But what if we could isolate the most effective microbes from the gut and grow them up in a laboratory before reintroducing them to sick patients or animals? We have done this at APC Microbiome Ireland and we have shown in a series of published studies that individual bacteria, or mixtures of a few strains, can match antibiotics in treating salmonellosis in pigs, and can even treat full blown mastitis in milking cows. In some instances, we can even identify and isolate the bacterial weapons, the compounds they use to kill one another, and use those as purified preparations. Importantly, none of these treatments damage the microbiome.

Another research avenue is to use bacterial viruses to kill bacteria. Just as humans have viruses which infect us, bacteria can also fall prey to viral killers. These bacterial viruses are completely safe to humans, but kill bacteria in a very precise manner. We can isolate these viruses, grow them into high numbers, and then give them to a patient with an infection. Yes, in a somewhat ironic twist, we are giving patients viruses to cure them from an infection!

What we have shown - and continue to show - is that we can mine the microbiome for precise bacterial weapons that offer hope that we can prevent the return to a pre-antibiotic era, while still protecting our valuable microbiomes. In the near future, I confidently expect that people with serious and life threatening infections involving bad microbes will be treated with good microbes, which have been carefully selected to treat the disease and not damage the microbiome.

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RTÉ Brainstorm video on how antibiotic resistant infections could kill more people than cancer by 2050 if our overuse of antibiotics continues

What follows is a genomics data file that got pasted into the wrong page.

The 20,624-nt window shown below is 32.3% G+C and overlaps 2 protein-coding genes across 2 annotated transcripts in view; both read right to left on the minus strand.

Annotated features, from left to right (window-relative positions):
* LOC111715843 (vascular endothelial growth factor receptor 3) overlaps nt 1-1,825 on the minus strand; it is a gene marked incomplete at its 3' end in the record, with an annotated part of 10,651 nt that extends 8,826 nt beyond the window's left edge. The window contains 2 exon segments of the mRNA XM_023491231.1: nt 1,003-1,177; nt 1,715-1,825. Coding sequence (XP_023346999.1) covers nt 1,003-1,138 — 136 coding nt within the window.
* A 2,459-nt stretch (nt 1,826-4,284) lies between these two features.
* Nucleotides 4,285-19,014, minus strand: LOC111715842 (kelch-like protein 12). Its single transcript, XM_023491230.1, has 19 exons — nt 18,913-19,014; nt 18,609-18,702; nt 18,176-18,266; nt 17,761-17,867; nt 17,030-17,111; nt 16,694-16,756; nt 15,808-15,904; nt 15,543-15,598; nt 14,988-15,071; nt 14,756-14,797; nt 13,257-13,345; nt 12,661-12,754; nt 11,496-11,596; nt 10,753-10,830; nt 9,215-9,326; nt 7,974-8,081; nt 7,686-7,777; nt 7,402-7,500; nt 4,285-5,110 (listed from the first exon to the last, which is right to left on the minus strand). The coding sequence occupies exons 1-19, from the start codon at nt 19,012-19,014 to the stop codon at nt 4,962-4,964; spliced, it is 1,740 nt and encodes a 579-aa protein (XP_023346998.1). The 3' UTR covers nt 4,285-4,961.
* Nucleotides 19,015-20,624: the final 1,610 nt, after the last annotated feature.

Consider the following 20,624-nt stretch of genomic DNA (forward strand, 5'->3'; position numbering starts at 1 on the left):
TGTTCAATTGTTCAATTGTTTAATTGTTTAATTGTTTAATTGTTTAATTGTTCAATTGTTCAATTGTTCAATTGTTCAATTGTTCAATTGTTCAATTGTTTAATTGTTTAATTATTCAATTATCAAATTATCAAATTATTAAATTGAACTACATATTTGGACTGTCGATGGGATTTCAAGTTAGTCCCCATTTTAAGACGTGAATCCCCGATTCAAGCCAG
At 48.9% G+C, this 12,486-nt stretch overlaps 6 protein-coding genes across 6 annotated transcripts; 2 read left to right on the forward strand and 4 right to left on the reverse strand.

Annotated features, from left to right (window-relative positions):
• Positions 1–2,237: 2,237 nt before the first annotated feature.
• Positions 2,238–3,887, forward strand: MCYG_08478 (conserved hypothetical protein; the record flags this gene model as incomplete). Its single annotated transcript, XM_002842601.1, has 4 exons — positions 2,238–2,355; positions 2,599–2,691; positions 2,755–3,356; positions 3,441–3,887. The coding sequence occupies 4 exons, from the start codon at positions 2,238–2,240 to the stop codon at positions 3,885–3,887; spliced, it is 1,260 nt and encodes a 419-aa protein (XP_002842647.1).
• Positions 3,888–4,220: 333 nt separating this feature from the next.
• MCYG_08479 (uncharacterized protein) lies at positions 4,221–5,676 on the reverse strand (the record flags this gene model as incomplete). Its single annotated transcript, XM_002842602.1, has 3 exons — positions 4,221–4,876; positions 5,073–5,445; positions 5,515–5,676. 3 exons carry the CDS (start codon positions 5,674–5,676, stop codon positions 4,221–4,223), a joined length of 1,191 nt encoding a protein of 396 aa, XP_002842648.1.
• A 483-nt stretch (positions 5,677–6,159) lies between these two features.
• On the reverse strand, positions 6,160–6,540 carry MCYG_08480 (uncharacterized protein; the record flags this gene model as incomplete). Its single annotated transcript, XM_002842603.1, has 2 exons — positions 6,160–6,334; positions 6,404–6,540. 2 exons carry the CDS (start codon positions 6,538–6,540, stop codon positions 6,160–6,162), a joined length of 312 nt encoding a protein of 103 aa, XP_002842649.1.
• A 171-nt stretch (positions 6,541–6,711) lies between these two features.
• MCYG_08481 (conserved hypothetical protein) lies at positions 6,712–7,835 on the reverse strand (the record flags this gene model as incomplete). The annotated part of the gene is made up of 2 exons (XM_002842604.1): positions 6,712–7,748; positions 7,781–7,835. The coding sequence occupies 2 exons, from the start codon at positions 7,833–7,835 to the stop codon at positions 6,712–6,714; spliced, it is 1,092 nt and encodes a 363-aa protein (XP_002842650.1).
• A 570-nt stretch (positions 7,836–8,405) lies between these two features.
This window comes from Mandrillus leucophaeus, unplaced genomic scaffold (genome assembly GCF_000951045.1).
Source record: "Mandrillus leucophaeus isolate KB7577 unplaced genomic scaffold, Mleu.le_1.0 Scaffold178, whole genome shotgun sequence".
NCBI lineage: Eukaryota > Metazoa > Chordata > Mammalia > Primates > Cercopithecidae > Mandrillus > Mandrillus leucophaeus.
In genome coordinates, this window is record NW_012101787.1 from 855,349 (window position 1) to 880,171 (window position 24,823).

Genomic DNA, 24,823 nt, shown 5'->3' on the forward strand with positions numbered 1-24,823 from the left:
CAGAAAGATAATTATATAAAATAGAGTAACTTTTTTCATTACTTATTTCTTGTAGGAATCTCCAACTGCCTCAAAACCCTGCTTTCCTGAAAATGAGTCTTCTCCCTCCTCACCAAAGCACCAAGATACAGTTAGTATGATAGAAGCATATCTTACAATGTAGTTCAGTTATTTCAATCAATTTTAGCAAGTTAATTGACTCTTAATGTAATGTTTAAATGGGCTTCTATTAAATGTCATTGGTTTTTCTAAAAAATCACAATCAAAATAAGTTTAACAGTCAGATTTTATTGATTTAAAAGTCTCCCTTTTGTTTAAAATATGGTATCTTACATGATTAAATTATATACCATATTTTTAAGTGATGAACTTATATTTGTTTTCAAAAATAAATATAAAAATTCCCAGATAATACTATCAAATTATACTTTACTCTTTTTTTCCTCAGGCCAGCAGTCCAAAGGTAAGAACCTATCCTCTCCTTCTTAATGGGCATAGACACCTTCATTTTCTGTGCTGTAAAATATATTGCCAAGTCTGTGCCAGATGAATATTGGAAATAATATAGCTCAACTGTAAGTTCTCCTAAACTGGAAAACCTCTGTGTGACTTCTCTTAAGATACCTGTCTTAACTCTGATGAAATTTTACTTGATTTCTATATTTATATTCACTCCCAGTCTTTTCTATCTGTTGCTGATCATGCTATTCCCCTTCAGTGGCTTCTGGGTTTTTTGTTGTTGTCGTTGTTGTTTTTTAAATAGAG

As we work to develop these smart antimicrobials, it is important that we look after our dwindling stocks of effective antibiotics. We must find alternatives for animal husbandry, and make sure that patients don’t demand, and that doctors don’t oversubscribe, antibiotics. We should not use antibiotics for mild infections, or viral infections like colds and flu where they are completely ineffective. 

When you take an antibiotic, your microbiome may take a hit, but it will recover in the majority of cases. Microbes are the most evolved biological entities on the earth and they are resilient enough to cope with infrequent exposure to antibiotics. Therefore, if your doctor prescribes an antibiotic, you should always take it, and make sure you complete the course. Treating the immediate infection always takes precedence over protecting your microbiome, but hopefully in the future we will be able to do both.  

Professor Colin Hill will be discussing the next generation of antibiotics at UCC's Relevance To You series in Cork city-centre on Tuesday October 8th at 5.30pm. Admission is free but advance registering is essential.  

The views expressed here are those of the author and do not represent or reflect the views of RTÉ